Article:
Thursday, November 15, 2007


I've decided to do away with multiple blogs and just try to keep one generic blog - Wagonfly. Will be mostly about Linux, open source software, science, philosophy, politics, etc.

Tuesday, May 15, 2007

Latest FUD From MS Nothing New, Nothing Worrisome

"Microsoft reignites its war on Linux" points out that the latest FUD campaign is nothing new. Back in 2004, Ballmer claimed that Richard Stallman himself admitted Linux infringes upon hundreds of patents. The article points out, though, the numbers referenced by Stallman came from a study done to allay fears about patent infringements. The study measured the number of infringements and showed that it's nothing unexpected in these crazy patent-happy days.

Groklaw also lists reasons to not worry.

In summary, MS is up to its old tricks - hoping to scare users away from Linux with unsubstantiated FUD.

Monday, November 27, 2006


So I upgraded to "etch". Didn't solve the problem. Whenever I get to it again, I will have to focus back on kernel configuration.

Saturday, November 25, 2006

Problem Remains

I had to compile the kernel once more - I had left ext2 file system support included as a module (the default setting). Since the ext2 support module was on the root partition and the root partition is in ext2 format, the kernel couldn't mount it.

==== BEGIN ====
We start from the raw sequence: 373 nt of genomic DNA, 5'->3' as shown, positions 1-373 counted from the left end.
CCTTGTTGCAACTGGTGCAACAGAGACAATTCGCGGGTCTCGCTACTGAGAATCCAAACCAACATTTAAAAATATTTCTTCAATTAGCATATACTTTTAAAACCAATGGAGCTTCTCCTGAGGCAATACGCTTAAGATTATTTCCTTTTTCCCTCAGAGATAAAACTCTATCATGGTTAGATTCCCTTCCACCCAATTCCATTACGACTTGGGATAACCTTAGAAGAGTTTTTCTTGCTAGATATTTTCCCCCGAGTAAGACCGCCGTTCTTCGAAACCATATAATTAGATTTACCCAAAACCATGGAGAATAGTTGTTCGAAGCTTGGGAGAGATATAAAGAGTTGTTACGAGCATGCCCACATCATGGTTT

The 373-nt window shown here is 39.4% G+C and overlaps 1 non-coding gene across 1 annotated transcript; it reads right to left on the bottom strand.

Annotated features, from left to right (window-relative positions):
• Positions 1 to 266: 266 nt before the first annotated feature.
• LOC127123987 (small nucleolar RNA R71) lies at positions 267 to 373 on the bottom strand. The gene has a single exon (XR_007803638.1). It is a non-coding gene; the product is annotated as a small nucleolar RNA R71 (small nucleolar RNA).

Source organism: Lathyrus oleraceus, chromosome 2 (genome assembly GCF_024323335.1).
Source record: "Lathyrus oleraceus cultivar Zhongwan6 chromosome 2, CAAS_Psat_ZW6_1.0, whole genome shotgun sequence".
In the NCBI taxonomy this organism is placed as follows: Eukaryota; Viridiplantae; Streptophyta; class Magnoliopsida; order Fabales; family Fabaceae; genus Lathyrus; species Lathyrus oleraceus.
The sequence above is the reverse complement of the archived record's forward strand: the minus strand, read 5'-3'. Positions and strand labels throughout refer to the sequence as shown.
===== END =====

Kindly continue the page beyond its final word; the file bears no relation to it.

Second custom kernel booted the system fine with ext2 support built-in, but 137GB limit remained.

I may have configured kernel wrong. Or it could be the BIOS or could be fdisk. I had upgraded the BIOS to the latest version available before the building the new kernel. So I will cross BIOS off the list of possible causes.

I'll next follow these instructions for upgrading my Debian distribution to etch.

Friday, November 24, 2006

My First Custom Kernel

I'm compiling my first custom kernel today.

I got going on this when my Debian machine with ASUS A7A266 could access only the first 137GB of a large hard drive I bought recently.

I noticed that KNOPPIX 5.0.1 could see the whole hard drive fine, so I decided to grab the latest stable kernel available on Debian's apt-get repository - 2.6.8 for AMD K7. Well, that didn't solve it.

After some researching, I decided compiling a custom kernel might be the way to go. Among many changes from default setting, I set the CONFIG_BLK_DEV_ALI15X3 option on (A7A266 uses ALi's chipset).

If this doesn't work, I'll be updating fdisk.

(update: Used steps in The Debian GNU/Linux FAQ Chapter 9 - Debian and the kernel, section 9.2)